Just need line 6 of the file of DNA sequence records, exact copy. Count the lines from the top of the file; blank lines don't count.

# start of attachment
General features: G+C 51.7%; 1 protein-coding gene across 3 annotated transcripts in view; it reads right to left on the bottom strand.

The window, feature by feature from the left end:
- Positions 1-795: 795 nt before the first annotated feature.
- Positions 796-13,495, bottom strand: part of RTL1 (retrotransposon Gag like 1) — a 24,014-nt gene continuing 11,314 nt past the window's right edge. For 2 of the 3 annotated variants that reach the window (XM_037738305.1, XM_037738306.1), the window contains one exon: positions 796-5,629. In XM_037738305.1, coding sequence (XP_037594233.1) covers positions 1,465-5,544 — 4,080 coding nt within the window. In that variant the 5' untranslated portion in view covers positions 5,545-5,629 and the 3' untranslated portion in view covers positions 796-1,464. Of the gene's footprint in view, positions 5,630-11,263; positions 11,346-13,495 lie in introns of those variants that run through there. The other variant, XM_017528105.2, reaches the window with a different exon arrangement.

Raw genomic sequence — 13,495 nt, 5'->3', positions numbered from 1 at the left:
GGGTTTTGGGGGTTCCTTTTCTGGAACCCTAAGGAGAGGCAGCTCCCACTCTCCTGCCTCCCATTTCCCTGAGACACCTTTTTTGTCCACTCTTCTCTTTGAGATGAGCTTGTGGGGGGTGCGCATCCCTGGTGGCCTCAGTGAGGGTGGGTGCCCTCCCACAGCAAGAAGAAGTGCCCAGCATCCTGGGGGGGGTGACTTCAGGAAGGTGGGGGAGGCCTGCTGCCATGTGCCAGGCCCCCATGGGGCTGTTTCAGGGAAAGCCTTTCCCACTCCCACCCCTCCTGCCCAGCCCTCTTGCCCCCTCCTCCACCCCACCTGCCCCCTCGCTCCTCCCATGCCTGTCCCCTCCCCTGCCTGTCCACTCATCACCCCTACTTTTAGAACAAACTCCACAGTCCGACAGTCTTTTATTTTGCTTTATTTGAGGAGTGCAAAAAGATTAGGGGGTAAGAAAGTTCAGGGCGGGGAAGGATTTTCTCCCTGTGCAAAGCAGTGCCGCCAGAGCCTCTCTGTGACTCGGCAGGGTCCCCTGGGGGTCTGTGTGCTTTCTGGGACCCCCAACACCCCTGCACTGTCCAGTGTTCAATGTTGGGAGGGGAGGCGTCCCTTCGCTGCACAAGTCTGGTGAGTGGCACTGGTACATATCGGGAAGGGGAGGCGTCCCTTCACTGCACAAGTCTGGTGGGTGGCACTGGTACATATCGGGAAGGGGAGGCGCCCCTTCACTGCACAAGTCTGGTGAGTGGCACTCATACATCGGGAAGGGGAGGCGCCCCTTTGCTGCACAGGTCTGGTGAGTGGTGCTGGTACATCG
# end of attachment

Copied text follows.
GGGTTTTGGGGGTTCCTTTTCTGGAACCCTAAGGAGAGGCAGCTCCCACTCTCCTGCCTCCCATTTCCCTGAGACACCTTTTTTGTCCACTCTTCTCTTTGAGATGAGCTTGTGGGGGGTGCGCATCCCTGGTGGCCTCAGTGAGGGTGGGTGCCCTCCCACAGCAAGAAGAAGTGCCCAGCATCCTGGGGGGGGTGACTTCAGGAAGGTGGGGGAGGCCTGCTGCCATGTGCCAGGCCCCCATGGGGCTGTTTCAGGGAAAGCCTTTCCCACTCCCACCCCTCCTGCCCAGCCCTCTTGCCCCCTCCTCCACCCCACCTGCCCCCTCGCTCCTCCCATGCCTGTCCCCTCCCCTGCCTGTCCACTCATCACCCCTACTTTTAGAACAAACTCCACAGTCCGACAGTCTTTTATTTTGCTTTATTTGAGGAGTGCAAAAAGATTAGGGGGTAAGAAAGTTCAGGGCGGGGAAGGATTTTCTCCCTGTGCAAAGCAGTGCCGCCAGAGCCTCTCTGTGACTCGGCAGGGTCCCCTGGGGGTCTGTGTGCTTTCTGGGACCCCCAACACCCCTGCACTGTCCAGTGTTCAATGTTGGGAGGGGAGGCGTCCCTTCGCTGCACAAGTCTGGTGAGTGGCACTGGTACATATCGGGAAGGGGAGGCGTCCCTTCACTGCACAAGTCTGGTGGGTGGCACTGGTACATATCGGGAAGGGGAGGCGCCCCTTCACTGCACAAGTCTGGTGAGTGGCACTCATACATCGGGAAGGGGAGGCGCCCCTTTGCTGCACAGGTCTGGTGAGTGGTGCTGGTACATCG